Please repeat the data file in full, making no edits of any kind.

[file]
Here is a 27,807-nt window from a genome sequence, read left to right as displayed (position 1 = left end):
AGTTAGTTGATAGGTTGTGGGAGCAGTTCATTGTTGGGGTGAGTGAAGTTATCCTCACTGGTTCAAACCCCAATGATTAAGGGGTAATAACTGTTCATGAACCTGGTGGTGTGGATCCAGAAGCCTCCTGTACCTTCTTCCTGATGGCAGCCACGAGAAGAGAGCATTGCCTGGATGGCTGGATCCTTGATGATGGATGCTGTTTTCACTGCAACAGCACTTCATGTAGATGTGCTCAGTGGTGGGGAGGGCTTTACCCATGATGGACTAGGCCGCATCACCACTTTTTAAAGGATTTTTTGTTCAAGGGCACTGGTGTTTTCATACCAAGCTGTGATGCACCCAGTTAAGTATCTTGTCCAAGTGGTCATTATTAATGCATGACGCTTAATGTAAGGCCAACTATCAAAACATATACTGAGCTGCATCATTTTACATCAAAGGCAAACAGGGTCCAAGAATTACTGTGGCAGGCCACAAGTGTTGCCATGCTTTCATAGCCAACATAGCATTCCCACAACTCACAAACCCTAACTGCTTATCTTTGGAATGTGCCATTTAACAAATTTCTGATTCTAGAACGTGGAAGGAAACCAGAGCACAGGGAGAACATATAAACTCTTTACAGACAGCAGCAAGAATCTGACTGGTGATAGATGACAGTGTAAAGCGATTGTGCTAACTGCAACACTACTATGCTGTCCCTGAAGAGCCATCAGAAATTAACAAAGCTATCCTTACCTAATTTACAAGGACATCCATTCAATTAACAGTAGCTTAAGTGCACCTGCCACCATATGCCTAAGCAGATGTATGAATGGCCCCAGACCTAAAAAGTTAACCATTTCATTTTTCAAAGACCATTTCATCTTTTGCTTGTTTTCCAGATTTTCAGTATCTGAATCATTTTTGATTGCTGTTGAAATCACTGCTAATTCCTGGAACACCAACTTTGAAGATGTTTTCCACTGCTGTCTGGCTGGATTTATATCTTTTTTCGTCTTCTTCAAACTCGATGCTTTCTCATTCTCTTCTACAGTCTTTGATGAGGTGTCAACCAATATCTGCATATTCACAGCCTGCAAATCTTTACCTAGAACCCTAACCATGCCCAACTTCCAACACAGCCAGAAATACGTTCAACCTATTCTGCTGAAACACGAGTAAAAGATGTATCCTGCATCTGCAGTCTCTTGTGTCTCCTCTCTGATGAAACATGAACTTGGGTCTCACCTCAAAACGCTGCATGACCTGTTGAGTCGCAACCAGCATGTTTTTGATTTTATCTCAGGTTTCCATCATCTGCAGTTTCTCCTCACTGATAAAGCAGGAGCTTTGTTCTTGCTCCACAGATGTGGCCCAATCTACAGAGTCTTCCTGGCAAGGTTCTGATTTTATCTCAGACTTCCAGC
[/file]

Here is a 27,807-nt window from a genome sequence, read left to right as displayed (position 1 = left end):
AGTTAGTTGATAGGTTGTGGGAGCAGTTCATTGTTGGGGTGAGTGAAGTTATCCTCACTGGTTCAAACCCCAATGATTAAGGGGTAATAACTGTTCATGAACCTGGTGGTGTGGATCCAGAAGCCTCCTGTACCTTCTTCCTGATGGCAGCCACGAGAAGAGAGCATTGCCTGGATGGCTGGATCCTTGATGATGGATGCTGTTTTCACTGCAACAGCACTTCATGTAGATGTGCTCAGTGGTGGGGAGGGCTTTACCCATGATGGACTAGGCCGCATCACCACTTTTTAAAGGATTTTTTGTTCAAGGGCACTGGTGTTTTCATACCAAGCTGTGATGCACCCAGTTAAGTATCTTGTCCAAGTGGTCATTATTAATGCATGACGCTTAATGTAAGGCCAACTATCAAAACATATACTGAGCTGCATCATTTTACATCAAAGGCAAACAGGGTCCAAGAATTACTGTGGCAGGCCACAAGTGTTGCCATGCTTTCATAGCCAACATAGCATTCCCACAACTCACAAACCCTAACTGCTTATCTTTGGAATGTGCCATTTAACAAATTTCTGATTCTAGAACGTGGAAGGAAACCAGAGCACAGGGAGAACATATAAACTCTTTACAGACAGCAGCAAGAATCTGACTGGTGATAGATGACAGTGTAAAGCGATTGTGCTAACTGCAACACTACTATGCTGTCCCTGAAGAGCCATCAGAAATTAACAAAGCTATCCTTACCTAATTTACAAGGACATCCATTCAATTAACAGTAGCTTAAGTGCACCTGCCACCATATGCCTAAGCAGATGTATGAATGGCCCCAGACCTAAAAAGTTAACCATTTCATTTTTCAAAGACCATTTCATCTTTTGCTTGTTTTCCAGATTTTCAGTATCTGAATCATTTTTGATTGCTGTTGAAATCACTGCTAATTCCTGGAACACCAACTTTGAAGATGTTTTCCACTGCTGTCTGGCTGGATTTATATCTTTTTTCGTCTTCTTCAAACTCGATGCTTTCTCATTCTCTTCTACAGTCTTTGATGAGGTGTCAACCAATATCTGCATATTCACAGCCTGCAAATCTTTACCTAGAACCCTAACCATGCCCAACTTCCAACACAGCCAGAAATACGTTCAACCTATTCTGCTGAAACACGAGTAAAAGATGTATCCTGCATCTGCAGTCTCTTGTGTCTCCTCTCTGATGAAACATGAACTTGGGTCTCACCTCAAAACGCTGCATGACCTGTTGAGTCGCAACCAGCATGTTTTTGATTTTATCTCAGGTTTCCATCATCTGCAGTTTCTCCTCACTGATAAAGCAGGAGCTTTGTTCTTGCTCCACAGATGTGGCCCAATCTACAGAGTCTTCCTGGCAAGGTTCTGATTTTATCTCAGACTTCCAGC